Social constructionism from the "bottom-up" as well as "top-down" is also apparent on the Net. In addition to the above articles, those written by Joe Lockhart and Mark Warschauer remind us that, on the Net, our identities are heavily dependent upon not only what we say, but on the language that we choose to write it. These authors show that racially and/or ethnically subordinated groups often attempt to demarcate themselves from the dominant (in this case, white American) group by refusing the almost universal, hegemonic Cyberlanguage of English and instead write posts using various ethnic languages, whether Hawaiian or so-called urban, black language. It is interesting to note that, on one level, it doesn't even matter whether the user typing such words is in "real life" Hawaiian, Black, or a dog. The fact that users are using another language in opposition to English shows that they are very much aware that American English is considered the normal means of communication on the Net. In addition, it shows that users have carried the technique of resistance through the use of a different language onto Cyberspace.

However, it is important to note that, as outside cyberspace, the mere appropriation of a different language can lead to what Mary Waters (1990) calls "the paradox of pluralism." Waters argued that without a thorough knowledge of the effects of history and structural racism/ethnocentrism on different races and ethnicities, people will wrongly assume that the experiences faced by dominant and subordinate races/ethnicities are largely similar. This can lead people of the dominant race/ethnicity to believe that race/ethnicity is voluntary, merely an option. As Waters and many other scholars have shown, in the United States, only members of the dominant groups have "ethnic options." Chapters by Lisa Nakamura, Jennifer Gonzalez, and Jonathan Sterne show how structural racism is maintained through the use of color-blind rhetoric in technological policy and avatars. They show that although language is one major tool for defining one's identity, pictures also speak a thousand words. As Nakamura and Gonzalez reveal, when images are used on the Net, a user's ability to pick and choose which characteristics to assume can mislead him or her into believing that race is harmless -- a belief that may travel outside cyberspace and affect the already tenuous race relationships within that person's location.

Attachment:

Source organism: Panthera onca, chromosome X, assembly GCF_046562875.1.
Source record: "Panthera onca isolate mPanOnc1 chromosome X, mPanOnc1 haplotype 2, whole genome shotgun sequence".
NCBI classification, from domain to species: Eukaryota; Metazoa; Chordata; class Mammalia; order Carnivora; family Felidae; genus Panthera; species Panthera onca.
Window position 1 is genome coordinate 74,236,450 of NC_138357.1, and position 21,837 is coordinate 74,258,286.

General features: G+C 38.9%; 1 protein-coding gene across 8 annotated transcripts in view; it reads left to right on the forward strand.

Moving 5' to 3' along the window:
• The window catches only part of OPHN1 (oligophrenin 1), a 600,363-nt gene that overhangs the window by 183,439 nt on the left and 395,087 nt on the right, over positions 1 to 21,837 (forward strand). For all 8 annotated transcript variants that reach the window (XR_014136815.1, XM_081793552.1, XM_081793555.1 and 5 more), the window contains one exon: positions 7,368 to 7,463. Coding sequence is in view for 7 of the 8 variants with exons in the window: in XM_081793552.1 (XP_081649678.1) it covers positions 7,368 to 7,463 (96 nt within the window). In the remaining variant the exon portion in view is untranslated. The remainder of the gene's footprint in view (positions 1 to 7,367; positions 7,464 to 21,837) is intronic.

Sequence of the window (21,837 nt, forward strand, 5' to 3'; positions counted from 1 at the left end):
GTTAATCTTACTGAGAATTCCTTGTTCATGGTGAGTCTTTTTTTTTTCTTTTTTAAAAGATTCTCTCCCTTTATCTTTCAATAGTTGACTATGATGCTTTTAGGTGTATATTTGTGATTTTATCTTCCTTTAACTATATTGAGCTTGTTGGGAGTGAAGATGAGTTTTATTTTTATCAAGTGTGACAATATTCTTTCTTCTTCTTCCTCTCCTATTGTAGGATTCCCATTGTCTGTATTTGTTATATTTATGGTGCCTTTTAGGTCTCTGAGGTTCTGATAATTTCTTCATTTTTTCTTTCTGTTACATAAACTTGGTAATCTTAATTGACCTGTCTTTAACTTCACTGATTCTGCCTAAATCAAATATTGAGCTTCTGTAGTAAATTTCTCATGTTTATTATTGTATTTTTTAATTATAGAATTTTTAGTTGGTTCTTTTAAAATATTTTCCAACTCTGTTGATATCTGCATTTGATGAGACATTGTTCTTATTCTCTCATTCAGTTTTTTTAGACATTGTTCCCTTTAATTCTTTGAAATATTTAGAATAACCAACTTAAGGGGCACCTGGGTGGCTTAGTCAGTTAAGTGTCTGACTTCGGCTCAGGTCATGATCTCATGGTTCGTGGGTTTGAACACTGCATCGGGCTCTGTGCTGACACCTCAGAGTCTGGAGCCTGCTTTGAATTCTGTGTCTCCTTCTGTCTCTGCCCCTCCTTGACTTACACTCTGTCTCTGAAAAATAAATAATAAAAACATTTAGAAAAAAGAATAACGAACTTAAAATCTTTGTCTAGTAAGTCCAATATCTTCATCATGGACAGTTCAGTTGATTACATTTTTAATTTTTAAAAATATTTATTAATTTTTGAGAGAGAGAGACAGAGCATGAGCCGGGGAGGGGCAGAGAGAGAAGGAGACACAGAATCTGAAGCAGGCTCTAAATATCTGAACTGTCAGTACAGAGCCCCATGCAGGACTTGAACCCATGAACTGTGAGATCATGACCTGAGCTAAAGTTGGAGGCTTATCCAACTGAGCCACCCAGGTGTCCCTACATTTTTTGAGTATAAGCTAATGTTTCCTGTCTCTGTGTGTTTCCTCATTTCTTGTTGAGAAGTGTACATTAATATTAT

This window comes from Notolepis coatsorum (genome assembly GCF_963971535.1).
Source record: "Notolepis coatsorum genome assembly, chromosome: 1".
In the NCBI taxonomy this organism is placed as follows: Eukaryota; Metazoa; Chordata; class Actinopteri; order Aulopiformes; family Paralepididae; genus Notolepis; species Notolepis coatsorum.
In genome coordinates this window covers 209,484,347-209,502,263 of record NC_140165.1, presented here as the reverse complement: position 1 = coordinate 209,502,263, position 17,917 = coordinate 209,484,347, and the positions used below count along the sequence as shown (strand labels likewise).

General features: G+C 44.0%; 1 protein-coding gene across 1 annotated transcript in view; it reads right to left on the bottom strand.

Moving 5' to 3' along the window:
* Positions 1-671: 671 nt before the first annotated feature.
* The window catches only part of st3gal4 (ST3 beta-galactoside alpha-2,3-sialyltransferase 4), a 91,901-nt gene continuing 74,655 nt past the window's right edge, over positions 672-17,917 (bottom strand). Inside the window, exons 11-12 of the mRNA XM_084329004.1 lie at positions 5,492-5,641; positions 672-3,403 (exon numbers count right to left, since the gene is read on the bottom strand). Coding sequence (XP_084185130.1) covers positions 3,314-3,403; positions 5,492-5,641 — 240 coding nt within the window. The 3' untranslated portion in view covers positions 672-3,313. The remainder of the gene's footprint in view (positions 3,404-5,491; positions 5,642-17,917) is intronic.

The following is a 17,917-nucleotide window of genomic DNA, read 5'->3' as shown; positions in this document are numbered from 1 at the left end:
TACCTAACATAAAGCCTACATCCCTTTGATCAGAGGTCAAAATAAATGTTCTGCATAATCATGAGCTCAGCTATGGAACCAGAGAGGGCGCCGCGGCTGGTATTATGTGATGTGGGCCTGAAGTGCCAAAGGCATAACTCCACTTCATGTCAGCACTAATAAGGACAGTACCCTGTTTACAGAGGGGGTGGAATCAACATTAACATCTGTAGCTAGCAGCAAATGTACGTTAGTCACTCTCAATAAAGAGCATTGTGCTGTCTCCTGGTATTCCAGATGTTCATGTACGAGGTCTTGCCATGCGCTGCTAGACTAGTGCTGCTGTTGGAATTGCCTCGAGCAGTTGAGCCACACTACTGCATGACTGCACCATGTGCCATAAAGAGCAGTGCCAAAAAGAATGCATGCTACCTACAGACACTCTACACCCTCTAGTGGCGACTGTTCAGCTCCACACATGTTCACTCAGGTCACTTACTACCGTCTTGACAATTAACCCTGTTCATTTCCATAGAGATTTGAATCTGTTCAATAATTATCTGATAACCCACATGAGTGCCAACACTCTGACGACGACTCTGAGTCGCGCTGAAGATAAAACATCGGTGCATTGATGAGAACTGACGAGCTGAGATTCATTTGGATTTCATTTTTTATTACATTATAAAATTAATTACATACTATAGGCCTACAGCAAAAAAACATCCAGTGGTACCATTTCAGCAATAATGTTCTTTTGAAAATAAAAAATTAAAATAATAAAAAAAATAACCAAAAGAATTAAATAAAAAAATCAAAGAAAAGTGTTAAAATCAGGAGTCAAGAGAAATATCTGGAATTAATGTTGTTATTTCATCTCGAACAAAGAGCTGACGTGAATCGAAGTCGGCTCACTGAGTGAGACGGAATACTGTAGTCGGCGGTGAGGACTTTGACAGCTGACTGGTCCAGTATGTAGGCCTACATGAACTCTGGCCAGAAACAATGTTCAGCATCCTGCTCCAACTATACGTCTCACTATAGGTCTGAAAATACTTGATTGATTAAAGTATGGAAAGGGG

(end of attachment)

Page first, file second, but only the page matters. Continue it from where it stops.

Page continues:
The combination of these strategies -- the color-blind rhetoric and the ability to choose images -- have maintained instead of erased race in cyberspace. Chapters by Rajani Sudan, David Crane, and Jeffrey A. Ow show beyond a doubt that even in a location where users cannot be seen or heard, race still matters. It is important to note that the racial classification within the United States is what dominates cyberspace and, as in life outside cyberspace, is most often created "top-down." Sudan, Crane, and Ow show that when images are shown, the white (presumably heterosexual) male is still at the top of the hierarchy and is still constructed in relation to other races, and that our assumptions of the "culture" of various races translates even into science fiction. Ow's chapter on the 3D computer action game Shadow Warrior is particularly disturbing because it shows that this notion of a color-blind, raceless cyberspace and/or technological future silences anti-racists precisely because of the assumption that racism cannot and does not travel onto the Internet. For example, he shows that when people complained of the racist depiction of Asians in the game, the producers argued that it was just a "parody of kung fu movies" and dismissed their detractor as "politically correct" (54-56). Worse, their argument contains the thinly veiled accusation that it is the detractors who are the real racists. This is the double-edged sword that all anti-racists face online and off -- if race is indeed socially constructed, then anyone who attributes racial meaning to images (especially computerized images) are often accused of maintaining unequal race relations! Thus, the authors of Race in Cyberspace compellingly argue that it is of utmost importance that we expose the oppressive effects of erasure, color-blind rhetoric, and simple pluralism online and off.